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6 Educational Technology Trends in African Secondary Education Policy

By Mary Burns on January 29, 2020

secondary school ict education technology

We often think of sub-Saharan Africa (SSA) as the place where educational technology goes to die. It is certainly true that many education technology initiatives in SSA have ended in failure. It’s also true that many parts of the continent (much of the Sahel and central Africa) lack even the most basic educational technology infrastructure.

But it is as equally true that in many parts of the sub-Saharan region—southern, eastern and western Africa—there is a lot going on in the Information and Communications Technologies (ICTs) world. Though many African countries lag behind the rest of the globe in terms of technology, sub-Saharan Africa is one of the regions in the globe with the greatest growth in technology infrastructure and the largest amount of ICT in education initiatives.

I’m Mary Burns from the Education Development Center and in 2018, I was asked by the MasterCard Foundation via Bill and Melinda Gates Foundation funding to study technology in the sub-Saharan Africa secondary education sector. I visited schools, businesses and Ministries of Education in South Africa, Botswana and Cape Verde, while a team from the University of Mauritius focused on educational technology initiatives in Mauritius.

I talked with 115 ICT in education stakeholders, and had discussions with donors in Lisbon and Washington, D.C. and researchers in London, and talked via distance to policymakers in Cameroon, Côte d’Ivoire, Democratic Republic of Congo (DRC), Namibia, and Kenya. All of this information is compiled in the resulting study, Information and Communications Technologies in Secondary Education in Sub-Saharan Africa Policies, Practices, Trends, and Recommendations. This post enumerate six technology-related trends I consider most notable from my research, visits and conversations.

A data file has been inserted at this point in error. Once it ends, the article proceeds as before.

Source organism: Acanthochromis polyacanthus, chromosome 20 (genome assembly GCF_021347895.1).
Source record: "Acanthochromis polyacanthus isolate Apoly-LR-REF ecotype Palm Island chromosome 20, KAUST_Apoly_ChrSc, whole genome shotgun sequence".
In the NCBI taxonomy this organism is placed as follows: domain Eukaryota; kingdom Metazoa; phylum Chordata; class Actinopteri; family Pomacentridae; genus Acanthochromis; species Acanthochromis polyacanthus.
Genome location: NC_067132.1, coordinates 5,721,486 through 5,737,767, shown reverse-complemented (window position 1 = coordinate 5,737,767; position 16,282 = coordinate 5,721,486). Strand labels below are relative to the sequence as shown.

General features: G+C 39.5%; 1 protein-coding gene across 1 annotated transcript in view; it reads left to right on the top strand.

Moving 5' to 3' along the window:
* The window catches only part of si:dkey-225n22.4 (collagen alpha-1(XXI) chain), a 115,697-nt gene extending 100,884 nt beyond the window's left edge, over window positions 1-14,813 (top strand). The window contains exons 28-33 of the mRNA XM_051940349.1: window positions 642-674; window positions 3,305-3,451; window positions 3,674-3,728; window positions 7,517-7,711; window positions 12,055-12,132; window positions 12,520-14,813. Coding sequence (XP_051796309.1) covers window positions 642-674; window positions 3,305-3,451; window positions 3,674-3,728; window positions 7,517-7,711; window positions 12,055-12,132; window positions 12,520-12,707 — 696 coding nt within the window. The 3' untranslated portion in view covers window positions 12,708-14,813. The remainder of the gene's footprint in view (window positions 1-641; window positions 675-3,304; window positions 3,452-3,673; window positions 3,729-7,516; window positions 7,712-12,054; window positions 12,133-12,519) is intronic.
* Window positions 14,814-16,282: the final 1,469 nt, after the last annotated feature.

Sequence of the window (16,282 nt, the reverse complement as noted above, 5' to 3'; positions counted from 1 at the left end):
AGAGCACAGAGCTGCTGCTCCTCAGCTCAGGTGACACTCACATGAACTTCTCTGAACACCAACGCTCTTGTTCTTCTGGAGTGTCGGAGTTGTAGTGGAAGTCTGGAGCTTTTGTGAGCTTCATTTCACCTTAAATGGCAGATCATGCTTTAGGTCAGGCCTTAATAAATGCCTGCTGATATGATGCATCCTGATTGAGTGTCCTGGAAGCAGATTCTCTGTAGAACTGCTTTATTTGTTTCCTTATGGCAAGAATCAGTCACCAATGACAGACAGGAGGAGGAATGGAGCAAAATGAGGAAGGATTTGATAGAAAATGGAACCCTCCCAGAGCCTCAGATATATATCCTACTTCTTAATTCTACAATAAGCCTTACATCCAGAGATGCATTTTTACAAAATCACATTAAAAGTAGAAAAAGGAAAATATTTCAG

Caveat Lector

Two caveats about this post. First, I can’t possibly document all major findings, so I’ve divided this blog into two focus areas. The first centers on macro-level policy and infrastructure developments in sub-Saharan Africa. The second, next month, will center on ICT in education in schools.

Second, as with educational technology initiatives everywhere, the realities are complex. There are many exciting developments in educational technology in sub-Saharan Africa (mobile payments for teachers; technology incubators; the explosion of low-cost mobile phones and offline digital content). There is also a lot of recycling of bad practice (dumping technology in schools, lack of funding for recurrent technology expenditures, the failure to plan).

1.   Technology use is common and growing

It may not be part of a donor or private sector funded initiative. It may not be used for educational purposes. There may be no electrical or Internet grid, but personal ownership of technology—television and mainly radio and cell phones—is more prevalent in sub-Saharan Africa than imagined.

Even in countries that suffer from conflict and deprivation, like the DRC or Guinea-Bissau, for example, technology may be absent from government schools, but it exists in private schools, international schools and religious schools (especially Catholic schools).

More commonly, technology is being used across the continent in Internet cafés and via phones, for leisure and entertainment via SMS, Facebook, What’s App, and YouTube. Finally, though they may not be considered “educational technology” projects per se, many organizations, such as the Agence Française de Développement, the British Council, and Portugal’s Instituto Camões, use technology for pre-service teachers for online French and Portuguese language instruction in Cameroon, Guinea-Bissau, and São Tomé e Principé.

2.   Government officials are keen on edutech

Thus, many governments are investing in a range of technology investments, such as cloud-based services, digitizing textbooks, developing digital content, developing open education content policies, etc. These investments are both a cause and effect of a range of infrastructure investment in SSA, mainly by Chinese companies, like Huawei, which in Cabo Verde, for example, has built the entire telecommunications system of the country.

3.  ICT in Education policies are uneven

However,  this enthusiasm about educational technology is not always accompanied by effective ICT in education policy, which remains uneven across the continent. Our research found that 48 sub-Saharan African countries have national ICT policies in place and 39 have education sector ICT policies and implementation plans, in one form or another. Yet even where there are ICT in education policies, policies may contain no implementation strategies and lack linkages to other sectors.